Sequences and Series The sum of an infinite geometric sequence, infinite geometric series The sum of an infinite geometric sequence, infinite geometric series
An infinite geometric series converges (has a finite sum even when n is infinitely large) only if the absolute ratio of successive terms is less than 1 that is, if  -1 < r < 1
The sum of an infinite geometric series can be calculated as the value that the finite sum formula takes (approaches) as number of terms n tends to infinity,
 first rewrite Sn, into so that since | r | < 1, then rn ® 0 as  n ® oo
 thus, the sum of an infinite converging geometric series.
Converting recurring decimals (infinite decimals) to fraction
Recurring or repeating decimal is a rational number (fraction) whose representation as a decimal contains a pattern of digits that repeats indefinitely after decimal point.
The decimals that start their recurring cycle immediately after the decimal point are called purely recurring decimals.
Purely recurring decimals convert to an irreducible fraction whose prime factors in the denominator can only be the prime numbers other than 2 or 5, i.e., the prime numbers from the sequence {3, 7, 11, 13,17, 19, . . }.
The decimals that have some extra digits before the repeating sequence of digits are called the mixed recurring decimals
The repeating sequence may consist of just one digit or of any finite number of digits. The number of digits in the repeating pattern is called the period.
Mixed recurring decimals convert to an irreducible fraction whose denominator is a product of 2's and/or 5's besides the prime numbers from the sequence {3, 7, 11, 13,17, 19, . . . }.
All recurring decimals are infinite decimals.
Converting purely recurring decimals to fraction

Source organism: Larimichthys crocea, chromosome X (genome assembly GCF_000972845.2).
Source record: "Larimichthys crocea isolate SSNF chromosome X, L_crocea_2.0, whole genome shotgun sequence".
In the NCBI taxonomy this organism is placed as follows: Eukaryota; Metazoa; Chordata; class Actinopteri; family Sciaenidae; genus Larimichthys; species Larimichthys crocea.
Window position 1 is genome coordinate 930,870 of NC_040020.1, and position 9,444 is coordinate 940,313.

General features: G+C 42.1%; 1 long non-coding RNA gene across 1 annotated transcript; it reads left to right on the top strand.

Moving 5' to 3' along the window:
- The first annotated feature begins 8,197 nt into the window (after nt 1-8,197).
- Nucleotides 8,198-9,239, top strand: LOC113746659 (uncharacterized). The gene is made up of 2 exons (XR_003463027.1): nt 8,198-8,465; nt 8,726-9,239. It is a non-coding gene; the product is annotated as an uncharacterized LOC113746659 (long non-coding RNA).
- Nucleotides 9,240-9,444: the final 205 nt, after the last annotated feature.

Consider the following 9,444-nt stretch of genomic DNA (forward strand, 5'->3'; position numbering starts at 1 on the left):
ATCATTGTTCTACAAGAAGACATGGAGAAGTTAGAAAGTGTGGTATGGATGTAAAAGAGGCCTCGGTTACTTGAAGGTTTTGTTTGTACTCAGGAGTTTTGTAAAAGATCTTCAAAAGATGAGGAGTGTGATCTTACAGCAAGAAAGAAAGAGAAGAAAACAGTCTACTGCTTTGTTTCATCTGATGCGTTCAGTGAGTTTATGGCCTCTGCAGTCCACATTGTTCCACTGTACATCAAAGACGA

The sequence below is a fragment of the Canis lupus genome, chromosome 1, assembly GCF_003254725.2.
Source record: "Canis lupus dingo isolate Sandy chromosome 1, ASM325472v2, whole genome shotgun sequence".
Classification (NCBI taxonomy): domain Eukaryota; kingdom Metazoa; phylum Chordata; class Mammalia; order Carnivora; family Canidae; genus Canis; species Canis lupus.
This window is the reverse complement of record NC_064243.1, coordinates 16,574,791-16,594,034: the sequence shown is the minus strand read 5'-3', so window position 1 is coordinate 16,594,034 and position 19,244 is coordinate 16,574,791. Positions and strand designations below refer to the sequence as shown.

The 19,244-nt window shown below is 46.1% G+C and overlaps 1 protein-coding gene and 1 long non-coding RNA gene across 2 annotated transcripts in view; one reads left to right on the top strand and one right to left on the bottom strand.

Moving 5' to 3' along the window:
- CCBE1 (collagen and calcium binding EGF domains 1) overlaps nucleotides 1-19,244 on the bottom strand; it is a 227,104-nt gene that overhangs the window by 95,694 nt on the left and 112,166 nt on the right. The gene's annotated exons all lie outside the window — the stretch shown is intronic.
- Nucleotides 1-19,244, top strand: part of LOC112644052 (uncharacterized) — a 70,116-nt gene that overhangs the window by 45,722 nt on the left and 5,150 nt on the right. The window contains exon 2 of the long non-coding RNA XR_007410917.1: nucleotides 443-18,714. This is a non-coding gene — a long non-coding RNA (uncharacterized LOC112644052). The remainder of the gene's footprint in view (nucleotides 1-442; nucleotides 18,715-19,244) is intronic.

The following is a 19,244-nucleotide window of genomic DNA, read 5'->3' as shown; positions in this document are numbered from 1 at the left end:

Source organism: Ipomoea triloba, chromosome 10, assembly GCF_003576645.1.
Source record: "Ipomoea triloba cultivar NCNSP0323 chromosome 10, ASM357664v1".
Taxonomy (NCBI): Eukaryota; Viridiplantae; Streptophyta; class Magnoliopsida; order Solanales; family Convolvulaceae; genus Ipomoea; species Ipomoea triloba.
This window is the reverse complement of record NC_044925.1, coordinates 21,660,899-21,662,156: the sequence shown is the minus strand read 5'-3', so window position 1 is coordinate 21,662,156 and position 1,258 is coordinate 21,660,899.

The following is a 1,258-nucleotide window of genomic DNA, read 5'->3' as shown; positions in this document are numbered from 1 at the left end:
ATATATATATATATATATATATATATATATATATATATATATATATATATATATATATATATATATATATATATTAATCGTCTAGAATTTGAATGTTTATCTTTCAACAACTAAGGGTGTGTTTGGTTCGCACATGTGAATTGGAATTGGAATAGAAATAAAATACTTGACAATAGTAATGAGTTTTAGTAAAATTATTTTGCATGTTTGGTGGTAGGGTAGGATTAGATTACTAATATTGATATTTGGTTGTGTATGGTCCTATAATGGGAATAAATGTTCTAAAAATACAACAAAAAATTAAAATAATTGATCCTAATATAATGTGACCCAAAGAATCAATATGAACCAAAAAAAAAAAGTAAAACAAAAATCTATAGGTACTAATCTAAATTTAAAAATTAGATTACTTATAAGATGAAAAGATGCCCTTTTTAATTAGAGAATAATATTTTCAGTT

Example:  Convert the purely recurring decimal to fraction.
Solution:  Given decimal we can write as the sum of the infinite converging geometric series Notice that, when converting a purely recurring decimal less than one to fraction, write the repeating digits to the numerator, and to the denominator of the equivalent fraction write as much 9's as is the number of digits in the repeating pattern.
 Thus, for example: Converting mixed recurring decimals to fraction
 Example:  Convert the mixed recurring decimal to fraction.
Solution:  Given decimal we can write as the sum of  0.3  and the infinite converging geometric series, Since the repeating pattern is the infinite converging geometric series whose ratio of successive terms is less than 1, i.e., r = 0.01 then we use the formula for the sum of the infinite geometric series Soo = a1 / (1 - r), Notice that, when converting the mixed recurring decimal less than one to fraction, write the difference between the number formed by the entire sequence of digits, including the digits of the recurring part, and the number formed only by the digits of the non-recurring pattern to its numerator. To the denominator of the equivalent fraction write as much 9’s as is the number of digits in the repeating pattern and add as much 0’s as is the number of digits in the non-recurring pattern.
 Thus, for example:    Intermediate algebra contents